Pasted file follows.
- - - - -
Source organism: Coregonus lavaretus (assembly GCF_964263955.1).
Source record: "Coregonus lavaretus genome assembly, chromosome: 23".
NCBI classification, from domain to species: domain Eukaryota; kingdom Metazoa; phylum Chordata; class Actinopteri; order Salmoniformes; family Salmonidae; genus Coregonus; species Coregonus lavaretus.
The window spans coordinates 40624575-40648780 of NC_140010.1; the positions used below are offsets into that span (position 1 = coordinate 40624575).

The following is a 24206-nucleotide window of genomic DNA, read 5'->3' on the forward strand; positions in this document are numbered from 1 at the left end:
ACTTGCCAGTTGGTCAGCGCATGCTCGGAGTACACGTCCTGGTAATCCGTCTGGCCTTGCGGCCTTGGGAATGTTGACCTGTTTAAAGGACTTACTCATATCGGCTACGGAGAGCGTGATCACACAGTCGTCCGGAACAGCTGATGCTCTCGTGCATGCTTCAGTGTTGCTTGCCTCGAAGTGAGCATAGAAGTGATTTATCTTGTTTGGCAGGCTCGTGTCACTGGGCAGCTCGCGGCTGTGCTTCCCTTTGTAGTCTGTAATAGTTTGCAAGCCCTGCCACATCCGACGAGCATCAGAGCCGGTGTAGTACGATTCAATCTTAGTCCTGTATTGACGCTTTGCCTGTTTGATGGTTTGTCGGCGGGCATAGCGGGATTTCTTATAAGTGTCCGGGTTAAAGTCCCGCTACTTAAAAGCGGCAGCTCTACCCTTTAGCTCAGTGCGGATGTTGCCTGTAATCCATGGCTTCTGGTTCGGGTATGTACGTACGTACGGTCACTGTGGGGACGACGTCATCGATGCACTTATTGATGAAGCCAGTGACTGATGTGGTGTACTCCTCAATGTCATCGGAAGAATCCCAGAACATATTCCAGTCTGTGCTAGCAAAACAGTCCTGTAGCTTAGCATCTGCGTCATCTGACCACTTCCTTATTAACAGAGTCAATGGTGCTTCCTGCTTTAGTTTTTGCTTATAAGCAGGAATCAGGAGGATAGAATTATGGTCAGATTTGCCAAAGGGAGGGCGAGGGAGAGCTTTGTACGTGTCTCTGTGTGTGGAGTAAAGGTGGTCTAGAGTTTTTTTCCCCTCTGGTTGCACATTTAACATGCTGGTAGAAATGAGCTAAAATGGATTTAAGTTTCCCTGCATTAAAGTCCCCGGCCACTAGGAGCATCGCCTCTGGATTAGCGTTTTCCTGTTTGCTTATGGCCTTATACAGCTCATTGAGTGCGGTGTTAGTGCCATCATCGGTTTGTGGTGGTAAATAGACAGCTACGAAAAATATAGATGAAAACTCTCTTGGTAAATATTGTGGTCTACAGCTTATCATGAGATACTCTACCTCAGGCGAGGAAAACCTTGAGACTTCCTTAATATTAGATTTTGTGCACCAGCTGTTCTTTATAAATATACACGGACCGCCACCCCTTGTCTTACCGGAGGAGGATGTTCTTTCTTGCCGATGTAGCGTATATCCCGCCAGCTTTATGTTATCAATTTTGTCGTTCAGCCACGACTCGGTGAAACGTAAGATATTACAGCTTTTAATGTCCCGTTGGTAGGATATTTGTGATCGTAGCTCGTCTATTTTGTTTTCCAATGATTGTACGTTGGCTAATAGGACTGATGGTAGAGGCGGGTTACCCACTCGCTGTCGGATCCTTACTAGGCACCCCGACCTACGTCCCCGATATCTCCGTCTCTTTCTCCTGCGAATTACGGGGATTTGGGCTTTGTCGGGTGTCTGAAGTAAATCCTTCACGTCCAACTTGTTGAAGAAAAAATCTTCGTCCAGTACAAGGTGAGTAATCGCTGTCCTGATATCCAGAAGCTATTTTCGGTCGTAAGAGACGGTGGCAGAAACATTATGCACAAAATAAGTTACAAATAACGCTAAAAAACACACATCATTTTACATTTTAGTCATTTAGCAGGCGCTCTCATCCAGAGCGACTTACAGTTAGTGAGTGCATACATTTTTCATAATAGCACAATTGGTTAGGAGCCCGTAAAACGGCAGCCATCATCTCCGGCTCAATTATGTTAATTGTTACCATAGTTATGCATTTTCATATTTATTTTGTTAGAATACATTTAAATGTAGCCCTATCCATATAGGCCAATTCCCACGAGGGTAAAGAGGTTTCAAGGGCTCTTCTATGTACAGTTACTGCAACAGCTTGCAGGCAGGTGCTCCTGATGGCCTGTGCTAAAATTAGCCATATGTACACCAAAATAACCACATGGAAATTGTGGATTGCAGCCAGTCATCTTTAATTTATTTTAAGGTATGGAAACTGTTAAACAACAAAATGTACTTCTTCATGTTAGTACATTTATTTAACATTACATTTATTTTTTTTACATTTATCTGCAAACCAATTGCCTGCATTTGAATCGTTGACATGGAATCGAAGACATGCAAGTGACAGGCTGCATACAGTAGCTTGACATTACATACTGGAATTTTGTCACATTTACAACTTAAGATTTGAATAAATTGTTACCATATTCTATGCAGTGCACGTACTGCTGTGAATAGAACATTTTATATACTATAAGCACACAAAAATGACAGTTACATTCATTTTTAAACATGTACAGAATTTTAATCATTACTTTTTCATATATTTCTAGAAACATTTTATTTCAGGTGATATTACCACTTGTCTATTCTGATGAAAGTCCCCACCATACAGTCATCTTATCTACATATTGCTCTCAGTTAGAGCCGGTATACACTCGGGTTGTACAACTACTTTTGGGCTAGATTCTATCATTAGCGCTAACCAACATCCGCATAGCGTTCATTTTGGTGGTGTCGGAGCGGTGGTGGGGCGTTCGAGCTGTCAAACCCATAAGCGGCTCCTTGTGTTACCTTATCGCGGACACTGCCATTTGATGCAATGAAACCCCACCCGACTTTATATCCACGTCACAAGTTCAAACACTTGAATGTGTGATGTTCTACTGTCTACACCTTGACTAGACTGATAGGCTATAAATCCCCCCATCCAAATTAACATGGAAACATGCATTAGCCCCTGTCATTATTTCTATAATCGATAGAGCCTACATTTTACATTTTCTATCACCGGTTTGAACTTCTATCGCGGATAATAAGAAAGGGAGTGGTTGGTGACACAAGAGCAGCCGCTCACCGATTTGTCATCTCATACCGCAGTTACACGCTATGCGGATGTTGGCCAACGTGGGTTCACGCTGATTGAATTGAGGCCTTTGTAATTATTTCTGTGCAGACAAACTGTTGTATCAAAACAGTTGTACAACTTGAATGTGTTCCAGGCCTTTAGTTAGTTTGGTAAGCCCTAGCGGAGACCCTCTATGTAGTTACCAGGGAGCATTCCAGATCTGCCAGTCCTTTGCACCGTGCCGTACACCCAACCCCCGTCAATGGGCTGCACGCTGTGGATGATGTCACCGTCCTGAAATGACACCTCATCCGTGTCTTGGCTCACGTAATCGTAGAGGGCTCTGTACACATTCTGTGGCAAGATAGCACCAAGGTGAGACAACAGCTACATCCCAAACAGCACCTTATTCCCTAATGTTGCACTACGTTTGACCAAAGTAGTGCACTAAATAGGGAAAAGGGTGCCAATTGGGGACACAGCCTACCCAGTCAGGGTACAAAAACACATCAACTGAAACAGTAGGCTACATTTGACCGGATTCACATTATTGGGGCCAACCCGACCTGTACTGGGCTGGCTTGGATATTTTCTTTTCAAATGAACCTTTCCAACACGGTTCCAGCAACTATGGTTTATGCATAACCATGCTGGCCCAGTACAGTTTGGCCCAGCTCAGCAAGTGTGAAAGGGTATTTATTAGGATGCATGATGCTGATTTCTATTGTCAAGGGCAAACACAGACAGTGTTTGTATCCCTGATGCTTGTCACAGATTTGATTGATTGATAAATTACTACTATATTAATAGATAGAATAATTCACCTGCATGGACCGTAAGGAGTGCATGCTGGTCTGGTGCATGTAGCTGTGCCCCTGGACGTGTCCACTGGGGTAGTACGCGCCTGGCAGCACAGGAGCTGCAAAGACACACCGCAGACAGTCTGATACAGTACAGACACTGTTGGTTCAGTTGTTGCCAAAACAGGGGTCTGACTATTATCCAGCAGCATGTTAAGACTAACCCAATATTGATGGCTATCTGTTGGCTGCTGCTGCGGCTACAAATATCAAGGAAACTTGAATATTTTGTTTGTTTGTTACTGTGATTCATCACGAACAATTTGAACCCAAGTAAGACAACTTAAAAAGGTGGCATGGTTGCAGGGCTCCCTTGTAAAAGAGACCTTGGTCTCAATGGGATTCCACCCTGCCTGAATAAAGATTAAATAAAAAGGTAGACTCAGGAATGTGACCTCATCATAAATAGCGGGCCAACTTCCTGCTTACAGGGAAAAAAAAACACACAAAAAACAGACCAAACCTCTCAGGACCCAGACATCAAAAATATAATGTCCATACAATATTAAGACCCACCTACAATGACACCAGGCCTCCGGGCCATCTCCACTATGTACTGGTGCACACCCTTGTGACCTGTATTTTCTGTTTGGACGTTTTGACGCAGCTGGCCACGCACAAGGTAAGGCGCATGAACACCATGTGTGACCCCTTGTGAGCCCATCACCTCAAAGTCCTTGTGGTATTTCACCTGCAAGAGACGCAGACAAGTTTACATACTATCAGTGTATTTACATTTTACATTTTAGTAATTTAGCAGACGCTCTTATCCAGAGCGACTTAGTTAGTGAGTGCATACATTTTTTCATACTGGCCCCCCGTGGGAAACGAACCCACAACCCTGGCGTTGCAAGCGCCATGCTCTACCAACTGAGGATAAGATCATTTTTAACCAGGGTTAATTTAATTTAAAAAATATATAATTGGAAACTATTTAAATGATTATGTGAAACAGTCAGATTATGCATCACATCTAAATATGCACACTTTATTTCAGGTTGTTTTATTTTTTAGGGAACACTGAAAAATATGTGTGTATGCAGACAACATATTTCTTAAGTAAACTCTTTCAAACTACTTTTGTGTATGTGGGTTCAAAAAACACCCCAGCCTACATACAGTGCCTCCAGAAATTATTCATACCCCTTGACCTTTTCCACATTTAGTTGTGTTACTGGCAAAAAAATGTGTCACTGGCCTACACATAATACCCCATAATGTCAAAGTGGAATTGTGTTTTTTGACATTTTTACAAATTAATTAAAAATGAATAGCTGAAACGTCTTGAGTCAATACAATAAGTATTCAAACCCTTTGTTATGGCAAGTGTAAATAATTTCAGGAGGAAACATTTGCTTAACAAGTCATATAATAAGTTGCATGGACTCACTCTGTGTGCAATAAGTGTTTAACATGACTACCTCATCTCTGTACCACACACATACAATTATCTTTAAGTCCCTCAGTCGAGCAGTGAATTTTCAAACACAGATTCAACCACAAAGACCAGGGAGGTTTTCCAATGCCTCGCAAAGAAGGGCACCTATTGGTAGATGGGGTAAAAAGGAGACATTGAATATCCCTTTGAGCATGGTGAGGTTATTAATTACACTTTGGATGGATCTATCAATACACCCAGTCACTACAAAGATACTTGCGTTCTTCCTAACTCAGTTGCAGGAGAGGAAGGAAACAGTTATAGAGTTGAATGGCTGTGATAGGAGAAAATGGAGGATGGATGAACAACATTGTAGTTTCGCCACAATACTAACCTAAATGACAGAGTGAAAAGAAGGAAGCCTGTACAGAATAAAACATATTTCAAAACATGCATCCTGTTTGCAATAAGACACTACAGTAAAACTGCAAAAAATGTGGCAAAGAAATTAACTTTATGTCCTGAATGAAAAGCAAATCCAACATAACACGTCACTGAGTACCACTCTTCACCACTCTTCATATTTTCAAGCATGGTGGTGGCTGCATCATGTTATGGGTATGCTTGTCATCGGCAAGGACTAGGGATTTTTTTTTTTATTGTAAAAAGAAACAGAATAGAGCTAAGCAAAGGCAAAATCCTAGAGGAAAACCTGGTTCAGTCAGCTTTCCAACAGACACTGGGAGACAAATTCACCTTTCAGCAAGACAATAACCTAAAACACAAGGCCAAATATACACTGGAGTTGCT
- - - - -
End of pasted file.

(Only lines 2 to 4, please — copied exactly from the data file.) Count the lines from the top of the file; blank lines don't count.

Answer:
Source record: "Coregonus lavaretus genome assembly, chromosome: 23".
NCBI classification, from domain to species: domain Eukaryota; kingdom Metazoa; phylum Chordata; class Actinopteri; order Salmoniformes; family Salmonidae; genus Coregonus; species Coregonus lavaretus.
The window spans coordinates 40624575-40648780 of NC_140010.1; the positions used below are offsets into that span (position 1 = coordinate 40624575).